On the fifth day of July, 1837, a tornado of great violence swept over the village of Hanover, prostrating everything in its path. The College building was sadly wrecked. That there were no lives lost was due to the fact that when the disaster occurred some seventy students that roomed in the building were at supper in the Refectory, which was not in the path of the tornado. The tornado was followed by a tremendous rain, which continued all night. The ruin wrought was revealed next morning. The main building of the College was unroofed; the eastern wall of the third story was thrown down, and the wing, a two-story building, twenty-five by forty feet on the ground, was demolished to the [Page 54] ground. The house of Professor Niles, a few rods to the east of the College, was not only demolished, but its materials, together with a large library, had been scattered like chaff before the wind. Happily, there were no occupants in the house. Professor Niles and his family were in New England, whither they had gone some months before for rest and recuperation. The effects of the tornado were more seriously felt in the finances of the College. Immediate repairs were necessary, and to make them required a large outlay. The destruction of most of the dormitories and all the recitation rooms led necessarily to a dispersion of most of the students until repairs could be made. Some forty or fifty, mostly of the higher classes, remained and had their regular recitations in a school-house. The old stone church had been torn down, and arrangements had been made for building a new house of worship, larger than the old, which was too strait for the growing congregation. The church had made arrangements with the College authorities to hold their Sabbath services in the College chapel while their new building was going up, and they had a large amount of material on hand and a goodly sum promised upon subscription for their building. All this inured greatly to the benefit of the College in its emergency and financial distress, which was increased by the loss of the fees of the departed students and their diminished numbers, as many that left never returned, having entered into other institutions. By the trustees and officers of the church, representing the mind of the congregation, an agreement was made with the trustees of the College by which the subscription and [Page 55] material of the church for its new edifice were turned over to the College for reconstructing its edifice, the church acquiring the right to hold its services in the College chapel until such time as the College could reimburse them for what had thus been turned over and it should be best for all parties that there should he a new church building, as had been originally planned.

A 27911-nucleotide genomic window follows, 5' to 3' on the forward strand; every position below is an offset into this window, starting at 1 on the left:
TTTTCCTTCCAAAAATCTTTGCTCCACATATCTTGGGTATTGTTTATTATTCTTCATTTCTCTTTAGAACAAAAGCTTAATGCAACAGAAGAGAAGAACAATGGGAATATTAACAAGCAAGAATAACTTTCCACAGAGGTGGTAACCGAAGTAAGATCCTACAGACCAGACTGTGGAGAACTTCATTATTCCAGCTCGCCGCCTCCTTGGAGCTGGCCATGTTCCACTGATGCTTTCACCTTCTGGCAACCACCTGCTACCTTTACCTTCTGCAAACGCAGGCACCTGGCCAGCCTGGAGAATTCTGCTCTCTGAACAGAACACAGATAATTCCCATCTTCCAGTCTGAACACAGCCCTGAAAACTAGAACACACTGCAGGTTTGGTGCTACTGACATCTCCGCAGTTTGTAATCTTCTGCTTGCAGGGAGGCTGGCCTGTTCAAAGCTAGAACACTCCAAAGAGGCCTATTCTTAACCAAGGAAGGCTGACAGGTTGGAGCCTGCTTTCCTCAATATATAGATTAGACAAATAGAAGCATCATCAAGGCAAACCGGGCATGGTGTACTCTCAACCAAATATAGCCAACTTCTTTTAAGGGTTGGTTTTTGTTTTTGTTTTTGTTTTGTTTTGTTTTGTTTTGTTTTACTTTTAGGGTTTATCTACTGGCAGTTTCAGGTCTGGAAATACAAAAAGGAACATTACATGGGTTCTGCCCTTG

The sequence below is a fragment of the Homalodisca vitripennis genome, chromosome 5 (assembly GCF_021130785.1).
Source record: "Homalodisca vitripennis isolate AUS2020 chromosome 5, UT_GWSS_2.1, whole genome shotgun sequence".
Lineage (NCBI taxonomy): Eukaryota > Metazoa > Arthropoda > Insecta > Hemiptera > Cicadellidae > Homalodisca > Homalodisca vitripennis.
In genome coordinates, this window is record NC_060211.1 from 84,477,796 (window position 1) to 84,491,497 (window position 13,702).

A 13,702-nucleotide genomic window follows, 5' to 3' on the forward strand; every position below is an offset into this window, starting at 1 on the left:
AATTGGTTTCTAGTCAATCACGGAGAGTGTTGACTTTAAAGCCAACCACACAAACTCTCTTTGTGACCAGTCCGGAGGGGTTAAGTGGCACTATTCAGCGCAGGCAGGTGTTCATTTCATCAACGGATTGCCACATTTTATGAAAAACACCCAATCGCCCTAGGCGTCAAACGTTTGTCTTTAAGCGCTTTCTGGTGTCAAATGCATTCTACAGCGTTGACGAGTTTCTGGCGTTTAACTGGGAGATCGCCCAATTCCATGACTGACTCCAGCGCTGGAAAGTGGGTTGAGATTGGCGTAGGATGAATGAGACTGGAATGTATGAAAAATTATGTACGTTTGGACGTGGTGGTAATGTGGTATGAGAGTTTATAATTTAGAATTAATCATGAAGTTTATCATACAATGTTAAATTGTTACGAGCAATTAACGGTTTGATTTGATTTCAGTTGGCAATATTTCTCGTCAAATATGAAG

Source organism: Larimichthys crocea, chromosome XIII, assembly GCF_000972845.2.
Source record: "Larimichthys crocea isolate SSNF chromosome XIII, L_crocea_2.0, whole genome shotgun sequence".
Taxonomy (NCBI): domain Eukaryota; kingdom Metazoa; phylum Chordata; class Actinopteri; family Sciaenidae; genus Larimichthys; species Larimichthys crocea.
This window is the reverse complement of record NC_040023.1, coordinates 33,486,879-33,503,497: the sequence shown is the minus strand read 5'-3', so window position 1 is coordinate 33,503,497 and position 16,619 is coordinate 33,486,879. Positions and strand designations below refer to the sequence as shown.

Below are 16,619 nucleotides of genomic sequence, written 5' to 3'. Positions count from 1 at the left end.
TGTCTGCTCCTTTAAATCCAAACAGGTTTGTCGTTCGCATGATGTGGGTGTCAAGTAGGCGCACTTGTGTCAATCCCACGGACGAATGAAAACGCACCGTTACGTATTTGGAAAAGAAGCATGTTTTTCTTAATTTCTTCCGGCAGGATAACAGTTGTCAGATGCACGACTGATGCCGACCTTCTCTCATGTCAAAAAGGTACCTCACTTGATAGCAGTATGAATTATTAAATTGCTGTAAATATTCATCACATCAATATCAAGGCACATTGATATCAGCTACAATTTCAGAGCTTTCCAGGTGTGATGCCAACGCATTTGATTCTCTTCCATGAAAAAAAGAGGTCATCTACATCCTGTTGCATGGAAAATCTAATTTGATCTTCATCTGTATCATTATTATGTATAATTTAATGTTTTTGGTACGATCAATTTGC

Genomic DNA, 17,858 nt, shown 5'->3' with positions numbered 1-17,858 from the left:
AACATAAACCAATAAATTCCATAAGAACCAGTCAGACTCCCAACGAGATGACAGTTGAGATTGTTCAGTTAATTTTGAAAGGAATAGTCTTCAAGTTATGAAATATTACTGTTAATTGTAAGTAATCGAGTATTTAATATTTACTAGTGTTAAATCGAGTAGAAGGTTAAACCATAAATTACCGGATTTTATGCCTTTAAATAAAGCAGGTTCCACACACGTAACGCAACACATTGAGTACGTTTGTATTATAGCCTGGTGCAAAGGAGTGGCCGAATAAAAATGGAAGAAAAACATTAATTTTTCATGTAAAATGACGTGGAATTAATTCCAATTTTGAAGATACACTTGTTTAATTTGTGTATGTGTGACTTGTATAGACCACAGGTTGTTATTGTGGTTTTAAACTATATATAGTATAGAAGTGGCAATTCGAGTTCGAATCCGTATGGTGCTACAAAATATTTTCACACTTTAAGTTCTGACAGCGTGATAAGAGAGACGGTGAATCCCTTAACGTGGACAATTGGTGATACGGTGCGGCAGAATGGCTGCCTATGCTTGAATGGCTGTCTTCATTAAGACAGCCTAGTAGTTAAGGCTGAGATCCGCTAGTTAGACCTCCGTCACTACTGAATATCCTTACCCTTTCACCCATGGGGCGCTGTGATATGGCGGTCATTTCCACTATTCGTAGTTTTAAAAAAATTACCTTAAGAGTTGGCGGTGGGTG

At the College commencement of 1837 there were fifteen in the graduating class, but the prospects of the College were dark. Professor Niles sent his resignation from New England, giving as his principal reason the condition of his wife's health. A month afterwards Professor Dunn tendered his resignation, on account of the financial difficulties of the College. A month after this Professor Harney tendered his resignation. It was stroke after stroke. The hearts of some of the trustees failed them. They proposed to disband and give up the institution. But notwithstanding the embarrassments, difficulties and discouragements, the majority, convinced of the great importance of the work in which they were engaged to the interests of church and state in the rapidly growing West, resolved to go forward, trusting in the favor of God and man to crown their efforts with success, and to establish in permanency and with widening influence the institution which had been founded in faith and prayer. At the beginning of 1838 they thought they had found a President in Rev. Duncan McAuley, D. D., of Columbus, Ohio. He was principal of a high school at Columbus. He was commended to the board as a gentleman well qualified to preside over a college. He was represented as having recently emigrated [Page 56] from Scotland, and as having testimonials of the most satisfactory character as to his talents, attainments and high standing among the scholars of Scotland. During some agency work in Ohio Dr. Crowe had visited him, and was favorably impressed with his appearance and manners. He was elected President at the beginning of the year. At the same time the board of trustees elected Noble Butler Professor of Latin and Greek. They also elected Thomas Hynes Professor of Mathematics. Dr. McAuley was inaugurated March 27. His address at his inauguration made a fine impression. He was attractive and popular in his manners. The summer session opened with the most flattering prospects. But two months had not elapsed when the board were astounded by the most indubitable evidence that their President was an impostor, and that twelve months before he had been deposed from the ministry by a Presbytery in Upper Canada for gross immoralities. His relations to the College were consequently severed, and in July it was again without a President. But, marred as the history of the College was by this incident, and sad as it is to have so ignoble a name upon the pages of its catalogue and in the roll of its honored and distinguished Presidents, the mistake was so quickly corrected that no permanent injury came to the College from it.